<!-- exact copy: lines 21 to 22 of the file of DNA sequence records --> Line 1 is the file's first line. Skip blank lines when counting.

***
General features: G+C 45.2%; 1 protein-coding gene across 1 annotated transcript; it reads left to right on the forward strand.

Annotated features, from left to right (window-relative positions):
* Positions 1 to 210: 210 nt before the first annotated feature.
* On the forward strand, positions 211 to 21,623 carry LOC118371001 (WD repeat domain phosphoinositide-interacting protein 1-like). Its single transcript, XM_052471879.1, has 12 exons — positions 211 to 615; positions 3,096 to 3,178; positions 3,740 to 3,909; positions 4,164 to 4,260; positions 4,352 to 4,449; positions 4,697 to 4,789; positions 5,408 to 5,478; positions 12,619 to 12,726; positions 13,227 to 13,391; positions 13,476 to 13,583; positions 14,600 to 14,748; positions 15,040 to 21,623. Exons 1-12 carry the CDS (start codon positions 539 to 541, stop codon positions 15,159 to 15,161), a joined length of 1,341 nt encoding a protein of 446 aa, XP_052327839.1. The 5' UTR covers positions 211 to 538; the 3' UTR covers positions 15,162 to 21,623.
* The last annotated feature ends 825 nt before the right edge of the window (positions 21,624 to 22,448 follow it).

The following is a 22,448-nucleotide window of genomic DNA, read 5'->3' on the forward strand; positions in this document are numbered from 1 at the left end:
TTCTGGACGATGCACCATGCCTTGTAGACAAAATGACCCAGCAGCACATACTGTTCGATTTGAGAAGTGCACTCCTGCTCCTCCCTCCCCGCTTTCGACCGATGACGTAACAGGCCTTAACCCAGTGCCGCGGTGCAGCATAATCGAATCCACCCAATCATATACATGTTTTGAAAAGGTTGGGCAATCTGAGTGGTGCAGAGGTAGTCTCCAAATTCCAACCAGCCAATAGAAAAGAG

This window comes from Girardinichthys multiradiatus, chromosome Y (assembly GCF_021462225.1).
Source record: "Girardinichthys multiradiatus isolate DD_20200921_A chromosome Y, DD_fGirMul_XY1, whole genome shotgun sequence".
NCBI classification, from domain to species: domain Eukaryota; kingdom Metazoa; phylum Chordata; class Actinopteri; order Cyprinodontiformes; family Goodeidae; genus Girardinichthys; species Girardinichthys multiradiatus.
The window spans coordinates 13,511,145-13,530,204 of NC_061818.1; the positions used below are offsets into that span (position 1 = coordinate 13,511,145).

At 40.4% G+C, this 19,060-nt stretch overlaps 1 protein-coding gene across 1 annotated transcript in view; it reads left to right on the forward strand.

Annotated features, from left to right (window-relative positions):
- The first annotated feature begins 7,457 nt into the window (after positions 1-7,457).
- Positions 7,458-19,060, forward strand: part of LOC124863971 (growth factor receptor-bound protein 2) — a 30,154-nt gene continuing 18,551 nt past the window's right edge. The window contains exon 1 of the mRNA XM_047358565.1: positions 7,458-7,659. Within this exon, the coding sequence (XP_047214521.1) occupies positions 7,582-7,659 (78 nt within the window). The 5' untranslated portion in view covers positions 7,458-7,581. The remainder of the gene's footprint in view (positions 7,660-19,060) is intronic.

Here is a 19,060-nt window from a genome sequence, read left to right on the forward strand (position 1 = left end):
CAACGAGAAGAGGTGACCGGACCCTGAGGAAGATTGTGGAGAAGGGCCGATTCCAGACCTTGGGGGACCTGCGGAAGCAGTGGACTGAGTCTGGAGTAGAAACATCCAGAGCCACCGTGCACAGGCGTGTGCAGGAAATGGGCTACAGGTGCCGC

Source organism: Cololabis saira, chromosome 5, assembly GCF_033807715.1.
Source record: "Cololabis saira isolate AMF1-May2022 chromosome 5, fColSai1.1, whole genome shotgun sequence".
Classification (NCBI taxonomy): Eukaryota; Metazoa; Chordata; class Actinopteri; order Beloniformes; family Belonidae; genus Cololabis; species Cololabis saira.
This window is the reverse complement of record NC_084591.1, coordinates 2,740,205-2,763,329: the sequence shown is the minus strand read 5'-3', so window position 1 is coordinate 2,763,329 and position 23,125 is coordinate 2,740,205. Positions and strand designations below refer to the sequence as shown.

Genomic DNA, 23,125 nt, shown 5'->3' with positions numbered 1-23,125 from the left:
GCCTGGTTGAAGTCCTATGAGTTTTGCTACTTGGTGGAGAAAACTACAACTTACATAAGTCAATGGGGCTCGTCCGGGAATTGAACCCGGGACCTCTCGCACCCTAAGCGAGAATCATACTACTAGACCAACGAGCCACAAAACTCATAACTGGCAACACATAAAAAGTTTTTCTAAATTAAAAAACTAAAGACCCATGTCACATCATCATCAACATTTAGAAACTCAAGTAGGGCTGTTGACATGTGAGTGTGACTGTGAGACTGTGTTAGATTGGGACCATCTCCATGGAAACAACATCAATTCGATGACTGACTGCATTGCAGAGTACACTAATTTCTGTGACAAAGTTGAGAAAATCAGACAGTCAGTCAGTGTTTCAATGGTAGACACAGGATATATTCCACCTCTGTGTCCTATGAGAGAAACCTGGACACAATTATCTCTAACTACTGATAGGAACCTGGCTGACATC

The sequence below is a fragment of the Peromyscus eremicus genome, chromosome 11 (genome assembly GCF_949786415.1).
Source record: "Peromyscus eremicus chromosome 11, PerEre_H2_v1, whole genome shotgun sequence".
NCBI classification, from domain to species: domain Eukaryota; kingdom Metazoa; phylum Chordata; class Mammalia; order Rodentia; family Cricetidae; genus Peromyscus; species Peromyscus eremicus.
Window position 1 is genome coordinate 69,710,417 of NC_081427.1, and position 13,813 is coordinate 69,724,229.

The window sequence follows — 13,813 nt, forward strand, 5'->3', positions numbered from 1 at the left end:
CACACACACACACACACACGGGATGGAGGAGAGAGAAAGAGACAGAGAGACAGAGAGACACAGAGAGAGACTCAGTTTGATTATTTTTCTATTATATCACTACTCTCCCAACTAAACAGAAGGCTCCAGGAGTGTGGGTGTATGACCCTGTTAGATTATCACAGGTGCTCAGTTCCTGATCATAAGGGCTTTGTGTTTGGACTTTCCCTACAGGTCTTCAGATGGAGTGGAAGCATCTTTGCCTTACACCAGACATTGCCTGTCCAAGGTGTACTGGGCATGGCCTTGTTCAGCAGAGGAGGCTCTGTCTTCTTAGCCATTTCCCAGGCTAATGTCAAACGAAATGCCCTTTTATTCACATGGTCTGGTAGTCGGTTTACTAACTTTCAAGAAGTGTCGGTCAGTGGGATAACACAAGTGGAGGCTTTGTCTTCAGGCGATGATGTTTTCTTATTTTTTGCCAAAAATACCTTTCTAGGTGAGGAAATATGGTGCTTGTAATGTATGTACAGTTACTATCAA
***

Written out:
This window is the reverse complement of record NC_084591.1, coordinates 2,740,205-2,763,329: the sequence shown is the minus strand read 5'-3', so window position 1 is coordinate 2,763,329 and position 23,125 is coordinate 2,740,205. Positions and strand designations below refer to the sequence as shown.

Genomic DNA, 23,125 nt, shown 5'->3' with positions numbered 1-23,125 from the left: